YOU can understand the self-congratulation. In the early hours of October 27th, after marathon talks, the leaders of the euro zone agreed on a “comprehensive package” to dispel the crisis that has been plaguing the euro zone for almost two years. They boosted a fund designed to shore up the euro zone’s troubled sovereign borrowers, drafted a plan to restore Europe’s banks, radically cut Greece’s burden of debt, and set out some ways to put the governance of the euro on a proper footing. After a summer overshadowed by the threat of financial collapse, they had shown the markets who was boss.More at the link.
Yet in the light of day, the holes in the rescue plan are plain to see. The scheme is confused and unconvincing. Confused, because its financial engineering is too clever by half and vulnerable to unintended consequences. Unconvincing, because too many details are missing and the scheme at its core is not up to the job of safeguarding the euro.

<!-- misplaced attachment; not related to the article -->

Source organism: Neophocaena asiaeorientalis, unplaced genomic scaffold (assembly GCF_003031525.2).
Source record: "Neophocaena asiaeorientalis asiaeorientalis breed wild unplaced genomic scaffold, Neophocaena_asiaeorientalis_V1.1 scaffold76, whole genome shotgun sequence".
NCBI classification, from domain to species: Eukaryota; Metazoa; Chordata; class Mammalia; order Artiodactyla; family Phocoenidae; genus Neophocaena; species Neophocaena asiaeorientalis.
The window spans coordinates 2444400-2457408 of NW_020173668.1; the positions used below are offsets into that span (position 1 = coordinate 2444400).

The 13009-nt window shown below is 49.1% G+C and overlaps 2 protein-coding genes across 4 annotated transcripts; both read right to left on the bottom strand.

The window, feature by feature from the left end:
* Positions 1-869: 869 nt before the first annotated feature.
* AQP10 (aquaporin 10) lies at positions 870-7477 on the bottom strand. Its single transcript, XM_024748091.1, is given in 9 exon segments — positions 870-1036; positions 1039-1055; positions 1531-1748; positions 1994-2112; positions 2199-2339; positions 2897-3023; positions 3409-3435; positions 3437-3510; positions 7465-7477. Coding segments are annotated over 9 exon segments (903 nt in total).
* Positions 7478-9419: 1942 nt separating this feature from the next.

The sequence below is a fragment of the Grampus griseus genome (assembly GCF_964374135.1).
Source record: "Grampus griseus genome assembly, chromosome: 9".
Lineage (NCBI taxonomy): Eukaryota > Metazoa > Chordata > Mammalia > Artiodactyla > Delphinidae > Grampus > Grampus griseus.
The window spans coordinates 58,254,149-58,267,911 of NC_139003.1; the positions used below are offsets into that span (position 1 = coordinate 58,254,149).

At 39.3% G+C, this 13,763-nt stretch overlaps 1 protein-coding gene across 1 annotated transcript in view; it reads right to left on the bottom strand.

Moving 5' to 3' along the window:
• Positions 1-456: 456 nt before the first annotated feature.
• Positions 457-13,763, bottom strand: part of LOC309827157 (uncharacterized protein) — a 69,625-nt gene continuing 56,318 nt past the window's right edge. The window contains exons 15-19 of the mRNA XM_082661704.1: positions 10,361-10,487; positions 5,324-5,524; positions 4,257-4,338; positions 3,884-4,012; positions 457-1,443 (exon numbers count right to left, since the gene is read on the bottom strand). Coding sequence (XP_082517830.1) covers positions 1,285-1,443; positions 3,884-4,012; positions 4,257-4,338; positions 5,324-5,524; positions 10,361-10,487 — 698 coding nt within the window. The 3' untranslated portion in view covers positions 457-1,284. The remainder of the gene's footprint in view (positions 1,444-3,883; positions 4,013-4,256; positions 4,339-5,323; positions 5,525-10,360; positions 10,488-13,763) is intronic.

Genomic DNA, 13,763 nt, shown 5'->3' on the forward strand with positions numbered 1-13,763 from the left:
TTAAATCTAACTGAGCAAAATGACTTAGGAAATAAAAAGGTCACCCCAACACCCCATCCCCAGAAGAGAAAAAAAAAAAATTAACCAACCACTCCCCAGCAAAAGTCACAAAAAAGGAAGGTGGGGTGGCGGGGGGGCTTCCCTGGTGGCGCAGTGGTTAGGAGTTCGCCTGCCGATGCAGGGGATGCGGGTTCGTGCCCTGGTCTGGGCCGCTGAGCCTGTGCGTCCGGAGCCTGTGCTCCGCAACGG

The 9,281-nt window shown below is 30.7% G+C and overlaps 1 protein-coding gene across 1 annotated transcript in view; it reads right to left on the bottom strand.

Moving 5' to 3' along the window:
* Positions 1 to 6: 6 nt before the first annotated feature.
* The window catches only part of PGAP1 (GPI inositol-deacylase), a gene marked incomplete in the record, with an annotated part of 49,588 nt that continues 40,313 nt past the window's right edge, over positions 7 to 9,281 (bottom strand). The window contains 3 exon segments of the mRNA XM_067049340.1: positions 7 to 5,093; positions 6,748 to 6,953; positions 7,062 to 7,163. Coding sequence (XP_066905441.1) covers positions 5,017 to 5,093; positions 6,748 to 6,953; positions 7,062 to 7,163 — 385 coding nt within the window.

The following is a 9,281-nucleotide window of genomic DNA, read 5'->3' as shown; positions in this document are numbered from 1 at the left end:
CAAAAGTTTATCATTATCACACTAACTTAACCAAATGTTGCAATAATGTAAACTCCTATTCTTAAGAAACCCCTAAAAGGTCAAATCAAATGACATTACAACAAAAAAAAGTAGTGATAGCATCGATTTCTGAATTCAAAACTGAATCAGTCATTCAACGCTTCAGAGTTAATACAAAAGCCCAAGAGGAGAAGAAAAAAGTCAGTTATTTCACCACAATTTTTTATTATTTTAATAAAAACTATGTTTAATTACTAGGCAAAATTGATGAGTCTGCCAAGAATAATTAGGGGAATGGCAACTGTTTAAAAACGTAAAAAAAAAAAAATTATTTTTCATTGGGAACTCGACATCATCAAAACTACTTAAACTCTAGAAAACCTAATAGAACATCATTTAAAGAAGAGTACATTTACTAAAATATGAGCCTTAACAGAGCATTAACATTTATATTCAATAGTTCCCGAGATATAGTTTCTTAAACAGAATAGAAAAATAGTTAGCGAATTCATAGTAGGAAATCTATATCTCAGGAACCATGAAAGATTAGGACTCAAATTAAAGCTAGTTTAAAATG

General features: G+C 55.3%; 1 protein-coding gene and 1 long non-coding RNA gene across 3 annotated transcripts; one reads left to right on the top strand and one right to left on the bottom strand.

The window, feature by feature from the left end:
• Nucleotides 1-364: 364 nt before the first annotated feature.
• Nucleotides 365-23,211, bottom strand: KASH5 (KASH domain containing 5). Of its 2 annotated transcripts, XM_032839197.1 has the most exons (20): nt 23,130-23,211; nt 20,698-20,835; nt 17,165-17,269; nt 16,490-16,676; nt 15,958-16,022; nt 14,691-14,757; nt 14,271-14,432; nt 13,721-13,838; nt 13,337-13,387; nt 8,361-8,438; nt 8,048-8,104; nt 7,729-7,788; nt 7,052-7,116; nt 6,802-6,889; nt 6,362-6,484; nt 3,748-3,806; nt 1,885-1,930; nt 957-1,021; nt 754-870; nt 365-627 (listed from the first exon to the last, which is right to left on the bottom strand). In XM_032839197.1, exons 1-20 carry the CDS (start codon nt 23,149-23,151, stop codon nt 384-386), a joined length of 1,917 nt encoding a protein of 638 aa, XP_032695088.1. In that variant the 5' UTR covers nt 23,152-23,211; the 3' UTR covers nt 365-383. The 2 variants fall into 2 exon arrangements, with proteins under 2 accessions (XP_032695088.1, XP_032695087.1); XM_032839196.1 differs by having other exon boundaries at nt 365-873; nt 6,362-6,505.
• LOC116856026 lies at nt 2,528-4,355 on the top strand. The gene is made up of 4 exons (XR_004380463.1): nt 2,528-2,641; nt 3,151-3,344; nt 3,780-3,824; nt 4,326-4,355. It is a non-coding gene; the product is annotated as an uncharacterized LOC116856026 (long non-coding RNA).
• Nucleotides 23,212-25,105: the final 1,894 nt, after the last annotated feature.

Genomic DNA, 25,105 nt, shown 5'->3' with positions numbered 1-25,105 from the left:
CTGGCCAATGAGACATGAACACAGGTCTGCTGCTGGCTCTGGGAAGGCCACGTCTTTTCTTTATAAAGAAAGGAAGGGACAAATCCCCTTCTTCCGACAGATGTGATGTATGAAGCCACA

This is the euro zone’s third comprehensive package this year. It is unlikely to be its last.
And also at The Economist, a special report, "Staring into the abyss."
And now, the latest news:
* At Der Spiegel, "Wobbling Domino: What Comes Next for Troubled Italy?"
* At IBD, "Strained By Its Debts, EU Is Breaking Up."
* At Los Angeles Times, "Italy lawmakers press to ratify reforms so Berlusconi can leave."
* At New York Times, "Italy and Greece Act With More Force on the Debt Crisis."
* At Telegraph UK, "Eurozone split 'would destroy single market’."